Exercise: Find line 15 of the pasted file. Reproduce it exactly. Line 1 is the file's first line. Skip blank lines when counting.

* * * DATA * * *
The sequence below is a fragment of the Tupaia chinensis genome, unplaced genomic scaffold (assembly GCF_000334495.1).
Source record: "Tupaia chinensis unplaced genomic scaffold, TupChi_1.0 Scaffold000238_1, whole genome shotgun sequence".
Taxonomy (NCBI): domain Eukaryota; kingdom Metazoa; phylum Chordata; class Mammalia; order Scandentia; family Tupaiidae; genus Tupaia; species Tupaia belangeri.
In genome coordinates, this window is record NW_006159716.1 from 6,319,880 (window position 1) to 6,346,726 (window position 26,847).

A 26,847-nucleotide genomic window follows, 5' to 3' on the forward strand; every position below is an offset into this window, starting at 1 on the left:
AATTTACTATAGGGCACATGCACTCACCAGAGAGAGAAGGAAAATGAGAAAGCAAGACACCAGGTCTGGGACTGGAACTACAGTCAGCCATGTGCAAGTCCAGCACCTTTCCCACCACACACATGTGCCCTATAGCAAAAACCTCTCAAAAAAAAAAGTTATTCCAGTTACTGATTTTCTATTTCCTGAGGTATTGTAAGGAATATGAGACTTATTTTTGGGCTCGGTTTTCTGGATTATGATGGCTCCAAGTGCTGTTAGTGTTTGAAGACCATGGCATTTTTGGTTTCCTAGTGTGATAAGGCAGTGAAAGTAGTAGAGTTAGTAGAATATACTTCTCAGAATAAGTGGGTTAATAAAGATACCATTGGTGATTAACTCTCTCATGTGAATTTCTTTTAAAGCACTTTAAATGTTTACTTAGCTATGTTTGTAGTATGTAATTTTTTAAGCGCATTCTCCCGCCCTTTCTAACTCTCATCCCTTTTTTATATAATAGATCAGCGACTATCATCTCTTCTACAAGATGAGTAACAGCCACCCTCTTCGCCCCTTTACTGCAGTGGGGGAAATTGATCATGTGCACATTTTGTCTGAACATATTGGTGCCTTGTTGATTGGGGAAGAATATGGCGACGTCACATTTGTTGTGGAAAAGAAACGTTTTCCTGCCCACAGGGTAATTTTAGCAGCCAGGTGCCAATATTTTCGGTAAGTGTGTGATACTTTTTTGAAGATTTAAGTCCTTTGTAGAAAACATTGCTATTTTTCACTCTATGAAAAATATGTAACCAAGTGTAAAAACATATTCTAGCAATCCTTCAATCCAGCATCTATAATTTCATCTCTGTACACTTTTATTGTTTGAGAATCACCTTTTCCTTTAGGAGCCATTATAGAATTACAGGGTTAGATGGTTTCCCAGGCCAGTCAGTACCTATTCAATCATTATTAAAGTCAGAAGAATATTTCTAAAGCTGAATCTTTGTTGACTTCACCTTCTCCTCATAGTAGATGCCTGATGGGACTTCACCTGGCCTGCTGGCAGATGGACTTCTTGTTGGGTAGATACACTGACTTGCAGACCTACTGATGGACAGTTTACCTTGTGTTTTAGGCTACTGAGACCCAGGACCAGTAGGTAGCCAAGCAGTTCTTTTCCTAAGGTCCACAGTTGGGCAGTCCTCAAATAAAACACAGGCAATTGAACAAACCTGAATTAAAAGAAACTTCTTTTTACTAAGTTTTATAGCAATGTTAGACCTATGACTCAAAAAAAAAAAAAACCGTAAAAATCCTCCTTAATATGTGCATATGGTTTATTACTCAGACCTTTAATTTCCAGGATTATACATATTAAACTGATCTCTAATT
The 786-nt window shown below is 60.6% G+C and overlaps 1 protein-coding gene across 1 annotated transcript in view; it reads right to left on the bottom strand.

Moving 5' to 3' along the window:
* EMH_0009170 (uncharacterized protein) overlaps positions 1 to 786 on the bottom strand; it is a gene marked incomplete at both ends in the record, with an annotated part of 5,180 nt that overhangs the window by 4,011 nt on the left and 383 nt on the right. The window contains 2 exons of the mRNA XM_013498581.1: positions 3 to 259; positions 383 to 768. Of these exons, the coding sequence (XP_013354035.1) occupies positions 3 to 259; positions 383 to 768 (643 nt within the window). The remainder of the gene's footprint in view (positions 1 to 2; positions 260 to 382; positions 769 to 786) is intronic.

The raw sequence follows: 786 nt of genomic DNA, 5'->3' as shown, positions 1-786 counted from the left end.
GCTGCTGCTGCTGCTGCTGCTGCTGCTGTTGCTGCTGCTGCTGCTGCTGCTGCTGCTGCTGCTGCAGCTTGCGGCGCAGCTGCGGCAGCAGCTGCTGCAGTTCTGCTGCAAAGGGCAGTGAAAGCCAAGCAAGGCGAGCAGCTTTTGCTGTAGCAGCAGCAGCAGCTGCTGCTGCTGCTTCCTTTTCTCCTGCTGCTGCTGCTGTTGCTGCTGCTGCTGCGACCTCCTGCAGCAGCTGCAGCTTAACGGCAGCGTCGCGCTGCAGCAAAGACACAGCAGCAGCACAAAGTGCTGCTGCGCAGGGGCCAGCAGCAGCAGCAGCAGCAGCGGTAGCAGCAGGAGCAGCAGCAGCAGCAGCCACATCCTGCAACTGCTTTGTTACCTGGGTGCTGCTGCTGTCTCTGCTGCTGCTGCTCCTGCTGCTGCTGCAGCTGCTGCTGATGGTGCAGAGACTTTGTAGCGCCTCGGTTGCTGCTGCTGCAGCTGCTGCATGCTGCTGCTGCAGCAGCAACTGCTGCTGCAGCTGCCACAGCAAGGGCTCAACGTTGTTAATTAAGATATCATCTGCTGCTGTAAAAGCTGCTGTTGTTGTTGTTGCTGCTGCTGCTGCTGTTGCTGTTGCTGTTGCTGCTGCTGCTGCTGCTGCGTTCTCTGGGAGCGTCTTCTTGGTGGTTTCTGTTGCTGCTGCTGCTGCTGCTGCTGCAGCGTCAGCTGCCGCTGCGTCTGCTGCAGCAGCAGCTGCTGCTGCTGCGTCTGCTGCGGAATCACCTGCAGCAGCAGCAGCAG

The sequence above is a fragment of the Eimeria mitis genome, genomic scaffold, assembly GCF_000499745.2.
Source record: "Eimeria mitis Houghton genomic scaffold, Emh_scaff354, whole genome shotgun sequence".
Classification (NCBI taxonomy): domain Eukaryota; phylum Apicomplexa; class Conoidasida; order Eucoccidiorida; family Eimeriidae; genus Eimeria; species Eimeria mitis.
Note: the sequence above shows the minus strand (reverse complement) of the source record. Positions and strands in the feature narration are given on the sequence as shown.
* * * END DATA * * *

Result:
Note: the sequence above shows the minus strand (reverse complement) of the source record. Positions and strands in the feature narration are given on the sequence as shown.